On-the-fly transformations

An on-the-fly transformation is a function that silently modifies the dynamic data contained in a trajectory Timestep (typically coordinates) as it is loaded into memory. It is called for each current time step to transform data into your desired representation. A transformation function must also return the current Timestep, as transformations are often chained together.

The MDAnalysis.transformations module contains a collection of transformations. For example, fit_rot_trans() can perform a mass-weighted alignment on an AtomGroup to a reference.

In [1]: import MDAnalysis as mda

In [2]: from MDAnalysis.tests.datafiles import TPR, XTC

In [3]: from MDAnalysis import transformations as trans

In [4]: u = mda.Universe(TPR, XTC)

In [5]: protein = u.select_atoms('protein')

In [6]: align_transform = trans.fit_rot_trans(protein, protein, weights=protein.masses)

In [7]: u.trajectory.add_transformations(align_transform)

Other implemented transformations include functions to translate, rotate, fit an AtomGroup to a reference, and wrap or unwrap groups in the unit cell. (Please see the MDAnalysis on-the-fly transformations blog post contains a more complete introduction to these fitting and wrapping functions.)

Although you can only call add_transformations() once, you can pass in multiple transformations in a list, which will be executed in order. For example, the below workflow:

  • makes all molecules whole (unwraps them over periodic boundary conditions)

  • centers the protein in the center of the box

  • wraps water back into the box

# create new Universe for new transformations
In [8]: u = mda.Universe(TPR, XTC)

In [9]: protein = u.select_atoms('protein')

In [10]: water = u.select_atoms('resname SOL')

In [11]: workflow = [trans.unwrap(u.atoms),
   ....:             trans.center_in_box(protein, center='geometry'),
   ....:             trans.wrap(water, compound='residues')]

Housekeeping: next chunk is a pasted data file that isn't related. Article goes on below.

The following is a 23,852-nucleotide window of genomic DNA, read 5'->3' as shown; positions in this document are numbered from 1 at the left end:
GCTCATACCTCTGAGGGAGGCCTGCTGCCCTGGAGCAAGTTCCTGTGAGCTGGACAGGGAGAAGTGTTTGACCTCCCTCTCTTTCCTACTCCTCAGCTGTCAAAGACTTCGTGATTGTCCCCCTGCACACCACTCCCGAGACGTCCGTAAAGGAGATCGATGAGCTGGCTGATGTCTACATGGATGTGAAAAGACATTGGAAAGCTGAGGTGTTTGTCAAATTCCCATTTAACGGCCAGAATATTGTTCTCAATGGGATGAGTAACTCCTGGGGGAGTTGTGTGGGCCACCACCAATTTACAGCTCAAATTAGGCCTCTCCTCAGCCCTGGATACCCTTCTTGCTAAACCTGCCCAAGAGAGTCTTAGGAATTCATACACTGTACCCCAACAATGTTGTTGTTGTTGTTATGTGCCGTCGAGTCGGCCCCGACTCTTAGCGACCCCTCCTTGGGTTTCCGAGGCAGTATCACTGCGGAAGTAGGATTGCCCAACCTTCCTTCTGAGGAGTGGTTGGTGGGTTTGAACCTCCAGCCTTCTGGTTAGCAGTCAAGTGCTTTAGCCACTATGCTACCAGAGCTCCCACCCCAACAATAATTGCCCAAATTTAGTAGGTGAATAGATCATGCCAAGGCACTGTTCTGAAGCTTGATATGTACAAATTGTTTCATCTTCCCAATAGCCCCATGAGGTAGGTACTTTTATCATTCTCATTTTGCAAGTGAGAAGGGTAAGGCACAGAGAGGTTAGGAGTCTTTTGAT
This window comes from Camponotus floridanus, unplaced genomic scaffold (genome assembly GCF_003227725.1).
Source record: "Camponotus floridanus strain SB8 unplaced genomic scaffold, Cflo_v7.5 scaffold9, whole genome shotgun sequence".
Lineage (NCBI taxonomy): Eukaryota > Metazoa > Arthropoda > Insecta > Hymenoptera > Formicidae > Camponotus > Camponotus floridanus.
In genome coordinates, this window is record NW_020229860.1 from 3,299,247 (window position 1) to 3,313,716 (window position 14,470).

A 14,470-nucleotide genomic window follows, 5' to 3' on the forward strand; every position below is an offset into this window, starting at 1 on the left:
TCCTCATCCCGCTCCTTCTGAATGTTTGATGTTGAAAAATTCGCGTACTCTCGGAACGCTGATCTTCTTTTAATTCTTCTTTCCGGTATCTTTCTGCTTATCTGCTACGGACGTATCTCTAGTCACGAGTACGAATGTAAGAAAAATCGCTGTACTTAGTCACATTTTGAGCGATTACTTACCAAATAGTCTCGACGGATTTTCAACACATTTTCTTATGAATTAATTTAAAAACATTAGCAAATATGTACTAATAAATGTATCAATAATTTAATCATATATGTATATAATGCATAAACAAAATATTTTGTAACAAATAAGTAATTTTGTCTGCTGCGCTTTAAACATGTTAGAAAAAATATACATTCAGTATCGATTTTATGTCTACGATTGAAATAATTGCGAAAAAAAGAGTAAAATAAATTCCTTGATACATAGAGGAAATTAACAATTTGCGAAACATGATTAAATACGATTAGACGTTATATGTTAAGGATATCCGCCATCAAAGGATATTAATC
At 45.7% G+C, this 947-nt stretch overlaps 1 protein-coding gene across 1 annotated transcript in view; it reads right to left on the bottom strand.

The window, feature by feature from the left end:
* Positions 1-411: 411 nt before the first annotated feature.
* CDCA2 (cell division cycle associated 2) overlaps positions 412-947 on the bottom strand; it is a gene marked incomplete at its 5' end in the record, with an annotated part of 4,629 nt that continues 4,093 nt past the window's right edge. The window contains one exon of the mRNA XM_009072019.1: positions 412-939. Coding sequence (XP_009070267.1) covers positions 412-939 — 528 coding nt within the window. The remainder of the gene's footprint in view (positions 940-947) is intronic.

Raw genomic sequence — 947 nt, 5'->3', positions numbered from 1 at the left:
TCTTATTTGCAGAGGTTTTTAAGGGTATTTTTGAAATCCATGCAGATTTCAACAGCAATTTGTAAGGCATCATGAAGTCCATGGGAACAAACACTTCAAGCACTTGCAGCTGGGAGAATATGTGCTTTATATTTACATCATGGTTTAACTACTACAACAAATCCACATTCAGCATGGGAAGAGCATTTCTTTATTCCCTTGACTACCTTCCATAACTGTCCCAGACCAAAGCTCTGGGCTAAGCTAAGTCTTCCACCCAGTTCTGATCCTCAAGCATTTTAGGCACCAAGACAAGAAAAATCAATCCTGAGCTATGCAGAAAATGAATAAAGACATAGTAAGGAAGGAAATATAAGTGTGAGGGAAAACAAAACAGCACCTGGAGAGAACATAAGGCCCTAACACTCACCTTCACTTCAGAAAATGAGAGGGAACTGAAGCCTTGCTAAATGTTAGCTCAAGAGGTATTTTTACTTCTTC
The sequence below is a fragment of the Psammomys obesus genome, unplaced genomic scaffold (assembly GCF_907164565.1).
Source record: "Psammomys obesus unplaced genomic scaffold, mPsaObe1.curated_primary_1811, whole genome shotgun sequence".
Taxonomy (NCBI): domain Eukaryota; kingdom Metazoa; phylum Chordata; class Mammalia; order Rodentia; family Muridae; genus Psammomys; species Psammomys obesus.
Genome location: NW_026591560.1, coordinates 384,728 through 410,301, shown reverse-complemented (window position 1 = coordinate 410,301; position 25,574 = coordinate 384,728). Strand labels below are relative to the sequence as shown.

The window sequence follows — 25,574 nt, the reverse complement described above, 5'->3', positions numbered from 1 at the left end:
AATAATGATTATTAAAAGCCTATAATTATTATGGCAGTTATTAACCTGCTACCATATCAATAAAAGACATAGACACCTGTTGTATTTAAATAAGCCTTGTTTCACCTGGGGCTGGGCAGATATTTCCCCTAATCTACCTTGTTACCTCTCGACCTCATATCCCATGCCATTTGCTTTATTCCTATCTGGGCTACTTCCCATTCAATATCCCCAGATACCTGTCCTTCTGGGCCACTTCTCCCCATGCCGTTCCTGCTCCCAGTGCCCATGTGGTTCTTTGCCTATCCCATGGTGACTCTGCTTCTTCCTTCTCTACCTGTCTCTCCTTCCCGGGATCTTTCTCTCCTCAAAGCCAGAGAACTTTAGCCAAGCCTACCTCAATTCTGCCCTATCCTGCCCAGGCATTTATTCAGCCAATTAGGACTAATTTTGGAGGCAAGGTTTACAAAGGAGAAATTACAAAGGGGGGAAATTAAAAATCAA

In [12]: u.trajectory.add_transformations(*workflow)

Please see the full tutorial for more information.

If your transformation does not depend on something within the Universe (e.g. a chosen AtomGroup), you can also create a Universe directly with transformations. The code below translates coordinates 1 angstrom up on the z-axis:

In [13]: u = mda.Universe(TPR, XTC, transformations=[trans.translate([0, 0, 1])])

If you need a different transformation, it is easy to implement your own.

Custom transformations

At its core, a transformation function must only take a Timestep as its input and return the Timestep as the output.

In [14]: import numpy as np

In [15]: def up_by_2(ts):
   ....:     """Translates atoms up by 2 angstrom"""
   ....:     ts.positions += np.array([0.0, 0.0, 0.2])
   ....:     return ts

In [16]: u = mda.Universe(TPR, XTC, transformations=[up_by_2])

If your transformation needs other arguments, you will need to wrap your core transformation with a wrapper function that can accept the other arguments.

In [17]: def up_by_x(x):
   ....:     """Translates atoms up by x angstrom"""
   ....:     def wrapped(ts):
   ....:         """Handles the actual Timestep"""
   ....:         ts.positions += np.array([0.0, 0.0, float(x)])
   ....:         return ts
   ....:     return wrapped

# load Universe with transformations that move it up by 7 angstrom
In [18]: u = mda.Universe(TPR, XTC, transformations=[up_by_x(5), up_by_x(2)])

Alternatively, you can use functools.partial() to substitute the other arguments.

In [19]: import functools

In [20]: def up_by_x(ts, x):
   ....:     ts.positions += np.array([0.0, 0.0, float(x)])
   ....:     return ts

In [21]: up_by_5 = functools.partial(up_by_x, x=5)

In [22]: u = mda.Universe(TPR, XTC, transformations=[up_by_5])

On-the-fly transformation functions can be applied to any property of a Timestep, not just the atom positions. For example, to give each frame of a trajectory a box:

In [23]: def set_box(ts):
   ....:     ts.dimensions = [10, 20, 30, 90, 90, 90]
   ....:     return ts

In [24]: u = mda.Universe(TPR, XTC, transformations=[set_box])